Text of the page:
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Orchards, edible parks, food forests increasingly popular in placemaking

After nearly five years of Friends of GR Parks helping communities plan and design public parks and spaces, one of the undeniable trends is people’s desire to see more edible fruit and nut trees and plants in parks.

 

West Michigan Jewels of Africa provide traditional music, dance, and a blessing for the new orchard at MLK Park

West Michigan Jewels of Africa provide traditional music, dance, and a blessing for the new orchard at MLK Park /Friends of Grand Rapids Parks

Well House volunteers plant a fruit orchard last fall

Well House volunteers plant a fruit orchard last fall /Friends of Grand Rapids Parks

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The larger trend of edible parks and food forests being built across the country is the result of residents asking more from their community spaces and embracing public spaces. In Grand Rapids, we’ve worked with several groups and neighborhoods to help get small fruit tree orchards off the ground. These pilot projects are providing some great information about how to achieve successful projects in the future.

 

Last November, Well House gardeners and 27 other volunteers planted a 15-tree orchard of apples and pears on the property of one of the newest additions to the Well House homes and gardens at 239 Sycamore SE. Well House is a neighborhood nonprofit working primarily in the southeast side of Grand Rapids. They offer safe and affordable housing to people experiencing homelessness. It is not a shelter, but permanent housing. Aside from the housing component of Well House, they also grow, prepare and preserve food primarily for and with tenants, but also for and with neighbors and community. With a food justice lens, they are working towards growing as much food as they can in an urban setting and sharing knowledge on preparing and preserving their own food to counter the unhealthy options provided in many neighborhoods. They believe their current food system inadequately provides healthy, nutritious food options, especially for people in their neighborhood.

 

The Well House orchard was partially funded through a mini-grant offered through the Urban Forest Project of Friends of Grand Rapids Parks, which supplies materials, support and trees for reforestation projects within the city. The mini-grant program also helped fund a small orchard at Martin Luther King Jr Park last fall. We’ve also helped support tree orchards at Aberdeen and Riverside Parks. These orchards were planted with members of Living Green in Creston, a committee from the Creston Neighborhood Association.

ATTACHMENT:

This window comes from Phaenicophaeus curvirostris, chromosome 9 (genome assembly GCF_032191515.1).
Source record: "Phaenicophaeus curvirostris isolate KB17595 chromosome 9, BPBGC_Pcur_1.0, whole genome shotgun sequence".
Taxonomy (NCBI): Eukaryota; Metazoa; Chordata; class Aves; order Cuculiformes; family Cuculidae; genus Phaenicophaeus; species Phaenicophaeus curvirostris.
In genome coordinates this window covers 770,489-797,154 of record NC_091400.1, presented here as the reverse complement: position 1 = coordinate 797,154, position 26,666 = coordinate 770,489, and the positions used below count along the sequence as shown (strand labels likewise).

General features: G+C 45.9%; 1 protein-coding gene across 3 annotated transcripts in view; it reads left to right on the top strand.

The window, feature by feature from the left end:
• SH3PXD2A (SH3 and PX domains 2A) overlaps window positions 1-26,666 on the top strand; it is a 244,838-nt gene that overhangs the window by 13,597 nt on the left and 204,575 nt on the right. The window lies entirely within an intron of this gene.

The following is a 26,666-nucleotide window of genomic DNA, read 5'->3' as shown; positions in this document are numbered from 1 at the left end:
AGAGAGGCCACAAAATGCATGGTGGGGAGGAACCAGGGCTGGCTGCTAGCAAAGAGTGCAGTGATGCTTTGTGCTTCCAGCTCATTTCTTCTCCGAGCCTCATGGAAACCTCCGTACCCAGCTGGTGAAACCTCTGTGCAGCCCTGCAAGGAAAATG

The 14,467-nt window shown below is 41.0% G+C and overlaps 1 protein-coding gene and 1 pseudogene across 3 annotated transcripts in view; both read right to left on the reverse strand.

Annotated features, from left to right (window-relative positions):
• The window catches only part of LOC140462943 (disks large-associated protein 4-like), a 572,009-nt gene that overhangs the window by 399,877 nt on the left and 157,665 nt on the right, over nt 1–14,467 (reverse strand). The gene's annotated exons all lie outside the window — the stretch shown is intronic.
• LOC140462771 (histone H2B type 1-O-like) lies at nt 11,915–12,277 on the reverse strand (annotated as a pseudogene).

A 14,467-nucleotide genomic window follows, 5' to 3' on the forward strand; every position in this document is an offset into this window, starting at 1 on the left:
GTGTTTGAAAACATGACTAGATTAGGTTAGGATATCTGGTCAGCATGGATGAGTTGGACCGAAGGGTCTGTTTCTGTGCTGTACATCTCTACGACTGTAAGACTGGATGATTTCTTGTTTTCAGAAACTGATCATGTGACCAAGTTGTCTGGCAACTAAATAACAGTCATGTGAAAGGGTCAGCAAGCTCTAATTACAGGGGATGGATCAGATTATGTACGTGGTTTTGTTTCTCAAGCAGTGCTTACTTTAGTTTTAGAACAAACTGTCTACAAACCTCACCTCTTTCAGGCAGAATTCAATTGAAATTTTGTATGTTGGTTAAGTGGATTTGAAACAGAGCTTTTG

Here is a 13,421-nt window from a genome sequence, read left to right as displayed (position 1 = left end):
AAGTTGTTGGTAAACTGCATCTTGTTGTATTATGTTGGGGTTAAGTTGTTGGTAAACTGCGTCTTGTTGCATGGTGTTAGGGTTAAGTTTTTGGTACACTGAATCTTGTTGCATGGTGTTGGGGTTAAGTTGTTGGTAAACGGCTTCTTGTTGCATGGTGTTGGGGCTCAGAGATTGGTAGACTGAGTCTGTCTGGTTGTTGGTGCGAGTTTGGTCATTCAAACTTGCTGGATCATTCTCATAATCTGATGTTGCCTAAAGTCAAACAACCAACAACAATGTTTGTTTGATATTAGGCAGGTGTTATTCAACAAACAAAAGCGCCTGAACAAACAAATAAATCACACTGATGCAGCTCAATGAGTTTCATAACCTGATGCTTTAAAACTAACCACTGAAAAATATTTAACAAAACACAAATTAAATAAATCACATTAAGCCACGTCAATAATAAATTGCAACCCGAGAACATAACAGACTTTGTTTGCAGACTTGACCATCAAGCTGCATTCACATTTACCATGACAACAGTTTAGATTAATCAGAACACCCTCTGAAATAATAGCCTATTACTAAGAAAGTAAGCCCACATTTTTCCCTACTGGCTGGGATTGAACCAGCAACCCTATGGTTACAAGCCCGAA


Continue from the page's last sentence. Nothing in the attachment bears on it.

Technical support for the orchard plantings at Well House and MLK Park came from trained Urban Forest Project Citizen Foresters who offered demonstrations on proper planting techniques and fruit tree care. They also helped guide the volunteer planting, adding of fresh soil and mulching of the trees.

 

However, orchards don’t make sense everywhere. When deciding on placement of an orchard, one should consider other competing uses for space and whether larger canopy trees are more appropriate. Orchards also require strong neighborhood support and volunteers that are willing to assist in their care for the long term. The trees being planted are an heirloom variety that are smaller in size, but require less maintenance and are more forgiving to a harsh urban environment. It will likely be five years before these trees start to provide any fruit, and in the meantime they require watering, pruning, mulching and weeding.

 

If you are interested in the urban forest, trees and orchards, check out upcoming classes that you can take to get ready for spring projects.

 

 

February 18, 2014 | Blandford Nature Center | 6:30 p.m. | Urban Forest Project Event

 

Learn the basics of continuing maintenance of trees including: basic tree biology, pruning, mulching, timing of maintenance and more.

 

March 5, 2014 | Bunker Interpretive Center | 6:30 p.m. | Urban Forest Project Event

Join Friends of Grand Rapids Parks to cover the basics of tree planting, choosing the right location, and early tree maintenance.

 

 

March 22, 2014 | 6:30 p.m. | Urban Forest Project Event

 

This event is free for Friends of Grand Rapids Parks members, suggested donation of $5 for non-members.

 

 

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